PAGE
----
> >
        > > jslint likes bar, but not foo. Why?
        > >
        > >
        >
        > Classification: UNCLASSIFIED
        >
      • Ben White
        I would suggest there is no need for the else statement. This would suffice, and JSLint throws no errors. var a = function (x) { use strict ; if (typeof x ===
        Message 3 of 3 , Mar 4 10:16 AM
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          I would suggest there is no need for the else statement.
          This would suffice, and JSLint throws no errors.

          var a = function (x) {
          "use strict";
          if (typeof x === "undefined") {
          return;
          }
          //complex and time consuming algorithmic logic here
          };

          Ben

          On Sun, Mar 4, 2012 at 12:00 PM, Cheney, Edward A SSG RES USAR USARC <
          austin.cheney@...> wrote:

          > **
          >
          >
          > Classification: UNCLASSIFIED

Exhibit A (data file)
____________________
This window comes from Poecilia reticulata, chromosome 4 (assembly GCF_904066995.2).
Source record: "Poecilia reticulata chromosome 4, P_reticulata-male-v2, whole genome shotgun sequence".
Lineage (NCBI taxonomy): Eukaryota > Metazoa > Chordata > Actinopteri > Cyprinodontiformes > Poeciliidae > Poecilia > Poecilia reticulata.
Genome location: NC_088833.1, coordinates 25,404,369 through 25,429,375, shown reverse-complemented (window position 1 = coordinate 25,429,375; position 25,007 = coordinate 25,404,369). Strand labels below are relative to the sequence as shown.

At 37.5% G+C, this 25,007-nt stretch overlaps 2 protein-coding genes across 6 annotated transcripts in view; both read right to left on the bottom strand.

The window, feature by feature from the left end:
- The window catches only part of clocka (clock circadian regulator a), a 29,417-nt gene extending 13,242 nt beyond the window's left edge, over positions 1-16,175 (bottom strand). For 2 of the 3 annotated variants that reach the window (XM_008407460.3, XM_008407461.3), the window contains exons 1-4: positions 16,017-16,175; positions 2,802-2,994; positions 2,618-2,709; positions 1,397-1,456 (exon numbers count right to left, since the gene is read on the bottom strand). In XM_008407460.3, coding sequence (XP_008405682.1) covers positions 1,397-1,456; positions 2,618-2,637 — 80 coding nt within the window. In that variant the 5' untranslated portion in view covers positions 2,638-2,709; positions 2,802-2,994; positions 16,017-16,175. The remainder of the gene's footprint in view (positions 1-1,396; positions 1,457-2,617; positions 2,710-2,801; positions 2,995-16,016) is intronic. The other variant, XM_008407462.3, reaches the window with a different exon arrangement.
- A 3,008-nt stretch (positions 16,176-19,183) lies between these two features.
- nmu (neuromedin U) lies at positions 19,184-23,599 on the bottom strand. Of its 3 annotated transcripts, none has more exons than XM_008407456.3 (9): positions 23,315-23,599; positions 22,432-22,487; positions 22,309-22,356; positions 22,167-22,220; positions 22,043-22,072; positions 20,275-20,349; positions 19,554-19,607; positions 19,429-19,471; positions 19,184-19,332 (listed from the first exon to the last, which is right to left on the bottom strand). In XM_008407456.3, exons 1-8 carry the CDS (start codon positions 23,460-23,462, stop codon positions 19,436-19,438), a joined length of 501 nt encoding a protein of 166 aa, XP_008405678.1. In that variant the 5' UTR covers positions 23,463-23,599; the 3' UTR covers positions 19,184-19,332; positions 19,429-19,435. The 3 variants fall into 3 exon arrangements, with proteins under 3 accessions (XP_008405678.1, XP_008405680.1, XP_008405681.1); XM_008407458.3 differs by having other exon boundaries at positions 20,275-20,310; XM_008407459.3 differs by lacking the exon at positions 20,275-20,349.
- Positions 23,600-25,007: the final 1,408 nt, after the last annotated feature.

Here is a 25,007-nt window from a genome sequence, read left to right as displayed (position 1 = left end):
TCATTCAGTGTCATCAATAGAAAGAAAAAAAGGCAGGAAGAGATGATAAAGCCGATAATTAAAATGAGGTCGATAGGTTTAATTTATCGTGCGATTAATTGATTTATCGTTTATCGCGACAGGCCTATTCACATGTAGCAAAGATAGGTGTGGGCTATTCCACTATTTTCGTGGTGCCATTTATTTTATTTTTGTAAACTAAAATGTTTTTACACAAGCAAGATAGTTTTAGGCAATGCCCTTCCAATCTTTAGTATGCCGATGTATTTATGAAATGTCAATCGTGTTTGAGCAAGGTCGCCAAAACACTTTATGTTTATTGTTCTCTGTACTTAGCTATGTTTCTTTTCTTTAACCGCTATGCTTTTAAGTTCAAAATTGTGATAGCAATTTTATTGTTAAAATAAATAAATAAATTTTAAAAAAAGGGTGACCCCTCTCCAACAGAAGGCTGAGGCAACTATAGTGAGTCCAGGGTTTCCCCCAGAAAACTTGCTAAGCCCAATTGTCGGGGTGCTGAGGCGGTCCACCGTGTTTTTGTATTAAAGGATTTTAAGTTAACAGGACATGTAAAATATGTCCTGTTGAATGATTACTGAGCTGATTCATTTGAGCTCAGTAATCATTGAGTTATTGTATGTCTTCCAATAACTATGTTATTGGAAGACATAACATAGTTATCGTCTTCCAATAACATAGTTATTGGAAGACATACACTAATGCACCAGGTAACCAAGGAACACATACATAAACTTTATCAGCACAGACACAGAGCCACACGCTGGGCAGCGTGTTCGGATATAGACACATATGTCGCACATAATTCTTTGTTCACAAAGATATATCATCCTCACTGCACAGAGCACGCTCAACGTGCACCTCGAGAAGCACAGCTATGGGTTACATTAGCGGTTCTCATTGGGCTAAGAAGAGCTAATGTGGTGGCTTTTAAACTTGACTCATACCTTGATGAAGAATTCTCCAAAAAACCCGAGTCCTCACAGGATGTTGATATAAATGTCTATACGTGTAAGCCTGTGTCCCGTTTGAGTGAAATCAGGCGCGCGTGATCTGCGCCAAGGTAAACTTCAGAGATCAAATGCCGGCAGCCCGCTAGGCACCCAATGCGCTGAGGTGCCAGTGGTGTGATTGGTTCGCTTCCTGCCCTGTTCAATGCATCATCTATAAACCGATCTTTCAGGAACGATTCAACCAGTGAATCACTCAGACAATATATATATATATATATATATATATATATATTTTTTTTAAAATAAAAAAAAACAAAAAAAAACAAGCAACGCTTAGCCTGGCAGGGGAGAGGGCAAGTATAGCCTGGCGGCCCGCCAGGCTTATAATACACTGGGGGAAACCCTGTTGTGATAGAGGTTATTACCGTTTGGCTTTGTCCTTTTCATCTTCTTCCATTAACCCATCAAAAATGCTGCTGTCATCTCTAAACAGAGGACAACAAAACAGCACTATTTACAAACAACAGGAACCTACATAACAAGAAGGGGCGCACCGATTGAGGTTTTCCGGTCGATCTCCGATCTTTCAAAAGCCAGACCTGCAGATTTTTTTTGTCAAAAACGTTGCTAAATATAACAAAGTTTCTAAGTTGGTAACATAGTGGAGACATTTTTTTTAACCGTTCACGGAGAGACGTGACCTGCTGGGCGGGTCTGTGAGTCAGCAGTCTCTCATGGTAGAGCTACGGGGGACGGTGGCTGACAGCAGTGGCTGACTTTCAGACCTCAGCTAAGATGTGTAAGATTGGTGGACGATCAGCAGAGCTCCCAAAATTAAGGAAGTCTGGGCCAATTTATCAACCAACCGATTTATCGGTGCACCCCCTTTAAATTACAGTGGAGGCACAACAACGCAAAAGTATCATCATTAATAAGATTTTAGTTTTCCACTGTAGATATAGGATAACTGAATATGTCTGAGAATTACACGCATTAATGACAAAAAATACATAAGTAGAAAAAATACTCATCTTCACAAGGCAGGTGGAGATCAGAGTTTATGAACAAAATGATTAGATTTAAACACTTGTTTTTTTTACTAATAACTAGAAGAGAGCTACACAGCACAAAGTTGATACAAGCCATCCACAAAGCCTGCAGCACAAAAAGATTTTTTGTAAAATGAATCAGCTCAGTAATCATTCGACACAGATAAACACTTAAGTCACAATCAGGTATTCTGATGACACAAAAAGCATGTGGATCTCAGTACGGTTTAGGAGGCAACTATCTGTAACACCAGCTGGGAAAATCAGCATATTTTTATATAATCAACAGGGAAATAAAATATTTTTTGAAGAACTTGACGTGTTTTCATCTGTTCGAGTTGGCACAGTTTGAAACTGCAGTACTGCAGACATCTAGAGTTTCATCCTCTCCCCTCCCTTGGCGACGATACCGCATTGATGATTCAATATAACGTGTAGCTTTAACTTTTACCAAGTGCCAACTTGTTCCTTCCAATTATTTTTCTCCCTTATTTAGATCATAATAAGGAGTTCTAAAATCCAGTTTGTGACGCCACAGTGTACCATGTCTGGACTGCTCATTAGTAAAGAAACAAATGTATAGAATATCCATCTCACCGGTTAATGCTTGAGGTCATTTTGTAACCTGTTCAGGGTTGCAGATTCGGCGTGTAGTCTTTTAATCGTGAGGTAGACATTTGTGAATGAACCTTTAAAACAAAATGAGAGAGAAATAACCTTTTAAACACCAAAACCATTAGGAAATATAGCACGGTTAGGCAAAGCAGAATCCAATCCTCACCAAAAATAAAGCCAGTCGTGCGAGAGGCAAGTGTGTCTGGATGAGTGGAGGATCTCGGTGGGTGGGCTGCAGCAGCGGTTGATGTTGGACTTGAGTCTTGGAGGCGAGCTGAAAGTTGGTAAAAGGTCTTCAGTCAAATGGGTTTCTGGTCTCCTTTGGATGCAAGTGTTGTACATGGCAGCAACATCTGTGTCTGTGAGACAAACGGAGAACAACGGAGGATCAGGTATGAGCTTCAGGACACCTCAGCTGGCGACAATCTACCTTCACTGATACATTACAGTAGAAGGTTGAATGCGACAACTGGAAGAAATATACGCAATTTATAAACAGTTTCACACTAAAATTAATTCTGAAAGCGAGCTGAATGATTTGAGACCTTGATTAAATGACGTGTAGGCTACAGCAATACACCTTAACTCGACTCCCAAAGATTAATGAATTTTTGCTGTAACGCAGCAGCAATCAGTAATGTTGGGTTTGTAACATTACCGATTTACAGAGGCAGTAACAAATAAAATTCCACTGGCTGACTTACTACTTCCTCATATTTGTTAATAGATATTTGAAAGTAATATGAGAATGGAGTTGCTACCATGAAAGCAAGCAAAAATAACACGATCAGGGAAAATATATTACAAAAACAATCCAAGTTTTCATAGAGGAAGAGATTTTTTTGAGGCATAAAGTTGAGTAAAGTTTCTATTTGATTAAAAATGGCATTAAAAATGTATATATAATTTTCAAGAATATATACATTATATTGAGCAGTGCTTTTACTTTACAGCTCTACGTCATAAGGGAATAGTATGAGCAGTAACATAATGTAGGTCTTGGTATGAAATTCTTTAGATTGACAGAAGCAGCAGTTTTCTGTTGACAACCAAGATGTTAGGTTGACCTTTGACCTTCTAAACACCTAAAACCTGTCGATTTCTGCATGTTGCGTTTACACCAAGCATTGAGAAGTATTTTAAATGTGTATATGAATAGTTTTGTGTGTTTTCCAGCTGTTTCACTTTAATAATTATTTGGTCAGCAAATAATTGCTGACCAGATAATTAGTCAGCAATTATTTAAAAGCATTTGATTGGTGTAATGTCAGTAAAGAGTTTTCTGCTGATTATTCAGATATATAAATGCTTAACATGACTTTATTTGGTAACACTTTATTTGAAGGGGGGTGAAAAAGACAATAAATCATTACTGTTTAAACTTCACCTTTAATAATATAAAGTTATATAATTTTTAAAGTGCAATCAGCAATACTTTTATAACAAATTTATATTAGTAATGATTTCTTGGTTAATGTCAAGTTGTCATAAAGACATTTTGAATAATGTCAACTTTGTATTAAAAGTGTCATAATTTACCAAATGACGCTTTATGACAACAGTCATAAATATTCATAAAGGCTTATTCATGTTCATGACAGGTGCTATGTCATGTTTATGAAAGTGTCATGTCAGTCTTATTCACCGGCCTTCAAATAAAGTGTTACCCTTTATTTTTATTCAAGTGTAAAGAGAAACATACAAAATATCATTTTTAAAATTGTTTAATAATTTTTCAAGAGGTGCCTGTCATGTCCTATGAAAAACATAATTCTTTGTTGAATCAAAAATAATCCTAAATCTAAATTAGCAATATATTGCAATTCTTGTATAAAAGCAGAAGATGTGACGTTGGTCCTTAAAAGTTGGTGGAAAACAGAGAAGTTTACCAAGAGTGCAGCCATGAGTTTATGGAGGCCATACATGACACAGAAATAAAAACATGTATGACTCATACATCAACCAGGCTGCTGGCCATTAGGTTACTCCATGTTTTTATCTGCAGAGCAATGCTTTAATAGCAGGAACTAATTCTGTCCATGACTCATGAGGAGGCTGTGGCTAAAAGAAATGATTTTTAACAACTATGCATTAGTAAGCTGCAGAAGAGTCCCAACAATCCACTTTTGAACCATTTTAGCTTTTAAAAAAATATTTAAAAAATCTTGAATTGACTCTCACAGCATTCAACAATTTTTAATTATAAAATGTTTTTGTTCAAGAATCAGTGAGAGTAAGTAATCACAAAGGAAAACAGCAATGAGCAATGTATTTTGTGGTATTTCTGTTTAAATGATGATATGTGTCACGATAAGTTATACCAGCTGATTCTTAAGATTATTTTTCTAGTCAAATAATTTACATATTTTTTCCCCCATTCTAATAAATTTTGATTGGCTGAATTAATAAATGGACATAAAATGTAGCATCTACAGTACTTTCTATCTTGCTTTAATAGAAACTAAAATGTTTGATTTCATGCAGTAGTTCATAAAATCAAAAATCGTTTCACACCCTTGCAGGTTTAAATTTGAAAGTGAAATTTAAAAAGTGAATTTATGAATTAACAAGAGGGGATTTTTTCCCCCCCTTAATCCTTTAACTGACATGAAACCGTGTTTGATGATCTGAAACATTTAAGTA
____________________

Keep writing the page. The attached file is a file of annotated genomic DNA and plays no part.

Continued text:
> I cannot help but think this rule may be harmful. I understand the
          > intention behind this rule and how that intention may apply to more than
          > 90% of use cases, but consider the following example:
          >
          > var a = function (x) {
          > "use strict";
          > if (typeof x === "undefined") {
          > return;
          > } else {
          > //complex and time consuming algorithmic logic here
          > }
          > };
          >
          > In this case I am running a test. If the test fails I immediately exit
          > the function. The result of this early exit is that a whole host of